Nations urge WHO to change swine flu assessment
May 18, 2009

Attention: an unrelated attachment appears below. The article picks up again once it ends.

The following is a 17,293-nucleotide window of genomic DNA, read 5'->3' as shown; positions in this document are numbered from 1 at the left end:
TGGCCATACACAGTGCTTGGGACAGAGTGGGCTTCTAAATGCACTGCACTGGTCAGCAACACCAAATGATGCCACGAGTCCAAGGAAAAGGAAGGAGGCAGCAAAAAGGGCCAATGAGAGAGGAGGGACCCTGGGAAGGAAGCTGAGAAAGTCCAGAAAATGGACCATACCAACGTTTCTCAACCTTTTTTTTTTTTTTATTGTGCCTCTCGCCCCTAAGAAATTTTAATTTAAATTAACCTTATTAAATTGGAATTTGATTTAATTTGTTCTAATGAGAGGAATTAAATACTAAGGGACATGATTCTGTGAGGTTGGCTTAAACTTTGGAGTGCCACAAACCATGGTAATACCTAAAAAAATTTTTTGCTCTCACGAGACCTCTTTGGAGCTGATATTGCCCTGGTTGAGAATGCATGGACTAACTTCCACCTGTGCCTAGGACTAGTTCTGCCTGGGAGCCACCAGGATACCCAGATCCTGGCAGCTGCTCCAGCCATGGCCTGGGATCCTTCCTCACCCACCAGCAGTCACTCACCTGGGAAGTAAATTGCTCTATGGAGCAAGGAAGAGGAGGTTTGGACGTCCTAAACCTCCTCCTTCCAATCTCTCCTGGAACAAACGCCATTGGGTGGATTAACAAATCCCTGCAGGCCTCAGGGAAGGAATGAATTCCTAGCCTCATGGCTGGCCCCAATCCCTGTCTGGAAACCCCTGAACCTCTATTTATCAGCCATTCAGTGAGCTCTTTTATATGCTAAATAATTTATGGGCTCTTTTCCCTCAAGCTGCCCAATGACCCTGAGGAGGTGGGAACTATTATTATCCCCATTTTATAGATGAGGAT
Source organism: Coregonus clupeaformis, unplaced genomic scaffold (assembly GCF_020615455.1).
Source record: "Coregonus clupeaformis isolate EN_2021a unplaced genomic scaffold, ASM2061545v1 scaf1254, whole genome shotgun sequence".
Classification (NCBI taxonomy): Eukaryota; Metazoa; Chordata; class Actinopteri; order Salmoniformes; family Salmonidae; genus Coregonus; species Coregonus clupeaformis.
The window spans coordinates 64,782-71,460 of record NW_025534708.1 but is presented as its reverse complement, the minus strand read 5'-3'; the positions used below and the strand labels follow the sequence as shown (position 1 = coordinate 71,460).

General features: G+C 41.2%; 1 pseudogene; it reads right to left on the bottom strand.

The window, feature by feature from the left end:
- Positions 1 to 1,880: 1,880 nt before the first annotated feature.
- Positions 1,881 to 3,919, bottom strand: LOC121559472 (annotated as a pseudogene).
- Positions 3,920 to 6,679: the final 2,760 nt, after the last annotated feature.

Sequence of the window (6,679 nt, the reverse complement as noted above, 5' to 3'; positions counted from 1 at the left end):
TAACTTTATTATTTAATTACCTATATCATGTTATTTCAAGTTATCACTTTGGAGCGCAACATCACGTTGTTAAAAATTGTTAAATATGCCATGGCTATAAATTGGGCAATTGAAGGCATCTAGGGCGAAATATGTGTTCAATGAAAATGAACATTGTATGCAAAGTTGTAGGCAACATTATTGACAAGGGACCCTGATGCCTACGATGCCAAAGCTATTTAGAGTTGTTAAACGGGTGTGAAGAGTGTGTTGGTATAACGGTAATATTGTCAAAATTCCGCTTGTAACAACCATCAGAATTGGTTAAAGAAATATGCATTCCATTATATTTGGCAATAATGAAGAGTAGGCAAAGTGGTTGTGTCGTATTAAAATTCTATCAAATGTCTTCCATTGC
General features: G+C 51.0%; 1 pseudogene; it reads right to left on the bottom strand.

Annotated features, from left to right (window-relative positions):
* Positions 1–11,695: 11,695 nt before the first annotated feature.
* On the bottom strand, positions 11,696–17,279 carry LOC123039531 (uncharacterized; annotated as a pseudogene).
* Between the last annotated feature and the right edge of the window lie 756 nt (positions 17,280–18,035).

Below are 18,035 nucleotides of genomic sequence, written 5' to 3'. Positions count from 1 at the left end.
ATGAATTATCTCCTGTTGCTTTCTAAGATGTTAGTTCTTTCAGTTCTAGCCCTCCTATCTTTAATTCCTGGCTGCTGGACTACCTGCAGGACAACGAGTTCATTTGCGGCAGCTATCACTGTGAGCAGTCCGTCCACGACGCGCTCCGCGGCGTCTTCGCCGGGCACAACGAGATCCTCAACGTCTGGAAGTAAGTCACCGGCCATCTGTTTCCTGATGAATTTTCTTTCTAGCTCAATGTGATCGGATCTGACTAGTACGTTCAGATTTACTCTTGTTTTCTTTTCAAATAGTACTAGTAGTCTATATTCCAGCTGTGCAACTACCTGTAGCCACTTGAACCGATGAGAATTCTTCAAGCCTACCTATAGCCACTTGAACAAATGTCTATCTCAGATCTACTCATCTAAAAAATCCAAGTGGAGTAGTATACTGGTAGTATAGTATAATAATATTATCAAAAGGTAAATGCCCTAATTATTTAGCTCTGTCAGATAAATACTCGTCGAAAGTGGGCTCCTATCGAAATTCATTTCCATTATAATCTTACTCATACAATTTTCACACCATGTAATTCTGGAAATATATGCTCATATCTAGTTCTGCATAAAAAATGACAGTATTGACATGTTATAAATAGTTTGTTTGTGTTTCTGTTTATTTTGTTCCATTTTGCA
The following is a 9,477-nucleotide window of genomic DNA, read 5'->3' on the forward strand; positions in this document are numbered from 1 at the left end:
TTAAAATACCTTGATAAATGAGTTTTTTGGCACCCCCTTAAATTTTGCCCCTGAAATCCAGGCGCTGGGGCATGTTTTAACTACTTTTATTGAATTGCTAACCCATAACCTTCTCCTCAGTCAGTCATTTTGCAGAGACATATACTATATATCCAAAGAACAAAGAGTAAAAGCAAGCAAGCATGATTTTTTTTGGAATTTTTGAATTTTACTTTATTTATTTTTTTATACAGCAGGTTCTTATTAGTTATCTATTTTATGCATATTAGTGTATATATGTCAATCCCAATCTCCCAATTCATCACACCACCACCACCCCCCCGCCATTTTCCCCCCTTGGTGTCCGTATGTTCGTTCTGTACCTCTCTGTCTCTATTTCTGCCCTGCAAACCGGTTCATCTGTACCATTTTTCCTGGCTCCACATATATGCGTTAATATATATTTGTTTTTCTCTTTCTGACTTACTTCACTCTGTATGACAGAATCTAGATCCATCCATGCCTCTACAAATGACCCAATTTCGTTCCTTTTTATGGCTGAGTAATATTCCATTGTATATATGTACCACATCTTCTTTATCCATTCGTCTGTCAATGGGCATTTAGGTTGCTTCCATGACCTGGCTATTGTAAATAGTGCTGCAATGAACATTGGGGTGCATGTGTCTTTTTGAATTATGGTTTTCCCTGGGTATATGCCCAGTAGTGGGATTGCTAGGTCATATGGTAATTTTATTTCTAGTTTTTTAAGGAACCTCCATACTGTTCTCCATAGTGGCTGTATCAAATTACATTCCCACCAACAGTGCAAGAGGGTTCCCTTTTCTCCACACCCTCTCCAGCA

China, Britain, Japan and other countries urged the World Health Organization to be very cautious about declaring the arrival of a swine flu pandemic, fearing that a premature announcement could cause worldwide panic and confusion, according to the Associated Press. The result was WHO bending to their wishes. As the agency opened its annual meeting, WHO Director-General Dr. Margaret Chan said she had listened carefully to the concerns of member states and would follow their instructions. Raising the flu alert to phase 6 -- the highest level -- could needlessly trigger costly and potentially risky actions such as a switch from seasonal to pandemic vaccine even though the virus so far appears to be mild. Right now the alert level is at phase 5, meaning a global outbreak is "imminent." Chan repeated her warning that the new swine flu virus continues spreading rapidly and could pose a grave threat to humanity even though the fatality rate was low, with 76 deaths out of 8,829 cases and no major outbreaks outside North America. A pandemic announcement would likely have severe economic consequences: it could trigger expensive trade and travel restrictions like border closures, airport screenings and quarantines, as countries not yet affected struggle to keep the virus out. Governments may also fear outbreaks of mass panic, social disruption and increased pressures on their health systems. Among the countries urging WHO to reconsider its pandemic scale was Mexico, which has suffered the most deaths and virtually shut down its economy for several days in response to the outbreak. He also said the epidemic was not over in Mexico. At least 40 countries have now confirmed cases, with Japan reporting the largest jump to over 130 in the space of four days. Most of the new cases involved high school students in the western prefectures of Hyogo and Osaka who had not traveled overseas. Seasonal flu kills hundreds of thousands of people worldwide each year. Stopping vaccine production for that strain could actually lead to more deaths that would occur from swine flu. So far the virus appears to be mild, though scientists are concerned that many of the more severe symptoms have turned up in younger people. Flu is normally most dangerous to babies and the elderly. Chan also noted that the disease could combine with other flu strains currently circulating around the world, including the lethal H5N1 bird flu virus that has so far struggled to transmit among humans. Chan and U.N. Secretary-General Ban Ki-moon are scheduled to meet with senior representatives of pharmaceutical companies soon to discuss the vaccine question. Key questions that need to be answered include: how soon can a pandemic vaccine be produced, and how much of it will be available to each country. Many governments, including Britain, have already signed large advance orders, potentially depriving poorer countries of a chance to buy their own stock.